Simon Avery’s fiction has been published in a variety of magazines and anthologies, including  Black Static, Crimewave, The Third Alternative,  The Best British Mysteries IV, Beneath the Ground and Birmingham Noir. This month he features in the Joel Lane tribute book, Something Remains, and a story, A Very Lonely Revolution will be published in the next issue of Black Static.

A novella, The Teardrop Method is forthcoming in September from TTA Press.

In ‘A Very Lonely Revolution’, Simon Avery creates a delicate and moving examination of love, loss, grief, and the desire for something that is, perhaps, unattainable. Its very subtle horror continually threatens to give way to clichéd scary movie fare, yet easily wrong-foots us as it sidesteps this with ease, progressing to a deeply moving finale, which even contains a glimmer of fragile hope. A wonderful piece which deserves to be explored further in a more immersive tome, we hope. (This is Horror)

This is an undeniably profound survey of the meaning of life and humanity, and it is the only story this year that receives my highest recommendation. (Tangent Online)

[Sunflower Junction]… concerns a middle-aged fellow who, whilst perusing the music collection of an aging junkie living in the same Victorian-style apartment building, comes across an album called Sunflower Junction. In trying to track down the musician responsible—a rather obscure and near forgotten individual—we are taken on a beautifully written, tragic tale which the broken pasts of all its characters, and how they struggle to cast off the shackles of experience. It ends on a note of fragile, delicate hope, necessary to what’s gone before, but unexpected and moving. A stunning novelette, that is perfect as is, but would also work just as well in a longer format. (This is Horror)

Next up is Simon Avery’s Sunflower Junction. Here, our narrator finds himself following a line of intrigue as to the whereabouts of underground musician Hugo Lawrence, whose sole album recording appears to have the power to pierce the psyche, manifesting dreams as broken, husk-like flower representations.

Hugo’s music was never perfected, however, and he withdrew from the public eye. Taking a detour from his own listless, meaningless daily existence, Avery’s narrator sets out to track down the elusive Lawrence – but what he finds is not entirely what he’d like… even if it is precisely what he needs.

As a writer, Avery is incredibly talented at creating lives – building surroundings, points of view and a general sense of the values that allow his characters to live as they do. His narrator, here, lives in an old townhouse shared between him, an alcoholic lady, and a smack-addicted man whose sole happiness in life he can only extract from memories of the past.

It’s dark, sure, but unmistakably human – an overarching theme that Avery uses to build fantastical (if grim) perspectives on the nature and function of creativity and escapism, thought and emotion. Sunflower Junction is an absorbing experience – helped along by the classical “missing person” mystery and creative MacGuffin (for which yours truly is most definitely a sucker) – and much more thought-provoking than one may expect, all told. (Dread Central)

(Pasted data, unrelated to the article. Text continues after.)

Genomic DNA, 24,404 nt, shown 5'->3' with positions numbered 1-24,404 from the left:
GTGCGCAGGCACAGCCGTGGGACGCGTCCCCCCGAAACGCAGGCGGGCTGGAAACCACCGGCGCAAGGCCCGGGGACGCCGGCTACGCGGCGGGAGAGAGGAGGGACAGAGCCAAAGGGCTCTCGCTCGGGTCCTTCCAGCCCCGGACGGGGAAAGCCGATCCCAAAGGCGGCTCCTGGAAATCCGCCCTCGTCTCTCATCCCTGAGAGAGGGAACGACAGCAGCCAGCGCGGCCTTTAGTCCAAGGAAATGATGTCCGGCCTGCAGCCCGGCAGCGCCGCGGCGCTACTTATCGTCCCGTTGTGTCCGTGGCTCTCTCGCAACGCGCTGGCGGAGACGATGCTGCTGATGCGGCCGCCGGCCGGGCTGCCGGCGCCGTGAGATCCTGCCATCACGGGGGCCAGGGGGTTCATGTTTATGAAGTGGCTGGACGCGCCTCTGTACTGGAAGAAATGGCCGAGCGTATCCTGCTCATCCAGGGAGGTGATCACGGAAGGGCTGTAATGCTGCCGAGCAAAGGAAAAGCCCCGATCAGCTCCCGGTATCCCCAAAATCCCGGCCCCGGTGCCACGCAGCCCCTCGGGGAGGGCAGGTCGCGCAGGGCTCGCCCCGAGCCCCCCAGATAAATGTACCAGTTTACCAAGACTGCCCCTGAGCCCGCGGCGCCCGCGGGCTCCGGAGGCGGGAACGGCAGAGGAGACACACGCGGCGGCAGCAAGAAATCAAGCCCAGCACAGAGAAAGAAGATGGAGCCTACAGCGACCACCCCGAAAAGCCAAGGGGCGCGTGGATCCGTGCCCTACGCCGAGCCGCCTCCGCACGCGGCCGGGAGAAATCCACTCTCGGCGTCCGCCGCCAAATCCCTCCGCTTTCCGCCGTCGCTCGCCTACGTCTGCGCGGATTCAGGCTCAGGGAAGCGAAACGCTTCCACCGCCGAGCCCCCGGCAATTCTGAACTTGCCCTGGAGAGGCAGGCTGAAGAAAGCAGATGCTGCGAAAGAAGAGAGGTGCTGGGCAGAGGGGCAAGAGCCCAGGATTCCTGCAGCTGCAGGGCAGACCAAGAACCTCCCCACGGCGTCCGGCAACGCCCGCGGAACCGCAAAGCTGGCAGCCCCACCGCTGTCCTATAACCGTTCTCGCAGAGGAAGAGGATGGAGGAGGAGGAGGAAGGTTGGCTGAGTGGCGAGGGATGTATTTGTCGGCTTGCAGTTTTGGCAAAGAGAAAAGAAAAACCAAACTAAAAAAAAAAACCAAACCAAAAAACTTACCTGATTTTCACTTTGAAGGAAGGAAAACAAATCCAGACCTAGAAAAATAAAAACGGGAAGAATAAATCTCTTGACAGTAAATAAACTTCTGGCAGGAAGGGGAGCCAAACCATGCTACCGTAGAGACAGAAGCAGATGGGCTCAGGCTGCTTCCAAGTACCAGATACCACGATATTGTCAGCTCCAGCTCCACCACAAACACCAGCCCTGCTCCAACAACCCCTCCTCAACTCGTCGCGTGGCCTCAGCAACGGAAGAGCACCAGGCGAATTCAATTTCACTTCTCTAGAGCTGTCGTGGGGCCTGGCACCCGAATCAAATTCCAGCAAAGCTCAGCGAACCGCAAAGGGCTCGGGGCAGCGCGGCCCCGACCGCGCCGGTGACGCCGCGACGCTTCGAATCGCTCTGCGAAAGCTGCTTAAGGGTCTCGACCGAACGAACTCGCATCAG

Going Back to the World opens the curtains for this issue’s fiction with our protagonist, Susanna, receiving a drunken phone call from her ex-husband, Jack. Frustrated with his self-pitying, she puts the phone down on him – but not before he makes a chilling declaration: “It won’t stop following me, Suze. It’s been fucking following me for six months now. I don’t sleep anymore because I’m terrified of it, of what it’ll do.”

That night, Jack commits suicide via a cocktail of drink and drugs, leaving Susanna to inherit the large home in which he lived alone. She moves in with a view to getting rid of the contents before selling the house… but there seems to be something else in there with her – something that bangs around downstairs, switches off the lights and watches from the darkened havens of doorways and corners. Something that doesn’t seem to be held at bay by the ritualistic sigils painted all over the house.

Avery’s tale has everything it needs to make it a compelling page-turner of a read. The creepy set-up, brooding sense of unease, mysterious journals and thoroughly human characters all come together for a gripping yarn. When Susanna meets up with Jack’s erstwhile mistress, Felicity, Avery skilfully weaves his way through Susanna’s initial distasteful reaction to the woman before she realises that acting in such a manner simply won’t change the past. It makes Susanne a refreshingly logical character, and together she and Felicity set out to bring an end to what Jack has brought into being within the house – but in a surprising turn, Avery switches from the monster formula to something much more abstract and thematically inclined. It lends extra weight to the finish of a tale filled with the guilt and shame of shattered pasts, but in moving into that very personal darkness it somewhat lessens the threat and fear of its central creature. This is rather necessary, however, for Avery’s intentions when it comes to his treatise on the acceptance of past mistakes, letting go of toxic grudges and moving on with life. (Dread Central)



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